About the garden
Michael & Gail Werkmeister
The iconic cottage garden at East Lambrook Manor is the creation of celebrated 20th-century plantswoman and gardening writer Margery Fish. Here she developed her own unselfconscious approach to gardening, combining both contemporary and old-fashioned plants in a relaxed and informal manner to create a garden of great beauty and charm.
Now Grade-1 listed, this plantsman’s paradise is recognised as the premier example of the English cottage garden style. Winding paths between abundantly planted beds and borders, often edged with the local hamstone, typify the garden. It is divided into different areas such as the Terrace Garden with its double line of Chamaecyparis lawsoniana ‘Fletcheri’ that Mrs Fish called her ‘Pudding Trees’ and the Silver Garden, home to silver leaved plants and Mediterranean type planting.
The Lido and Ditch Gardens are damp areas that, along with the Wooded Helleborus Garden, contain most of the garden’s extensive collection of snowdrops. The garden also has collections of hellebores, mainly Helleborus x hybridus, and geraniums. A special raised display bed allows named snowdrops in February and geraniums in summer to be seen at close quarters.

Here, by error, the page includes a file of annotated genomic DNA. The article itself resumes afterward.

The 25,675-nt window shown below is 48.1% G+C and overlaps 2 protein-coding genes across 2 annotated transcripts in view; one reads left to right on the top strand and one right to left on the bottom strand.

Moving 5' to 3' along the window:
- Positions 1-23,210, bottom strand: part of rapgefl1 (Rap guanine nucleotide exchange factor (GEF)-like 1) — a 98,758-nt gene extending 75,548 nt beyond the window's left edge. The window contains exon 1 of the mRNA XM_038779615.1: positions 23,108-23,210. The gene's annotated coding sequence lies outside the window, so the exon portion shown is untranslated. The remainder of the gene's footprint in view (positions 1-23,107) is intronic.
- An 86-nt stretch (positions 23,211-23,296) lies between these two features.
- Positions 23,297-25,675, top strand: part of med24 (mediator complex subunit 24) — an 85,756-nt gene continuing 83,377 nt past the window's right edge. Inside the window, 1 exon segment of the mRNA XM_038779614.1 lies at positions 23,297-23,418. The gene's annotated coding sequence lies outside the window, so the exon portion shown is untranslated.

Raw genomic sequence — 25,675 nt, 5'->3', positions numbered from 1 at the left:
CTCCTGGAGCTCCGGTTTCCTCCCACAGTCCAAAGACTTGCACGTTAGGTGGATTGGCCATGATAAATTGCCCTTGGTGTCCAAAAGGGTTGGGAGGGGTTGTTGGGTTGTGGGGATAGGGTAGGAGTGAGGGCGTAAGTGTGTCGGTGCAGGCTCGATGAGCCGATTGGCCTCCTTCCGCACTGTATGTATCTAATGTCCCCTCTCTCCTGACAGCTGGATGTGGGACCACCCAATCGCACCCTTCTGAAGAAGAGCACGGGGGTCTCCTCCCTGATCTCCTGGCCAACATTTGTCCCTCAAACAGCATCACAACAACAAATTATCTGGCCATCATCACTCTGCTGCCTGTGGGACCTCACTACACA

Margery Fish came to gardening in her mid-forties after a career as a secretary to Lord Northcliffe, founder of the Daily Mail. She married Walter Fish, editor of the paper, in 1933 and in 1937 they bought East Lambrook Manor, then a dilapidated medieval hall house and derelict farm. She had never gardened before but it soon became her passion. East Lambrook became famous through her articles for magazines such as Amateur Gardening and through her many books about the garden. Her first, We Made a Garden, published in 1956, has encouraged generations of budding gardeners.
The Margery Fish Plant Nursery stocks cottage garden plants and interesting perennials with many of the plants propagated from plants in the garden.
Please note: this garden is partially accessible.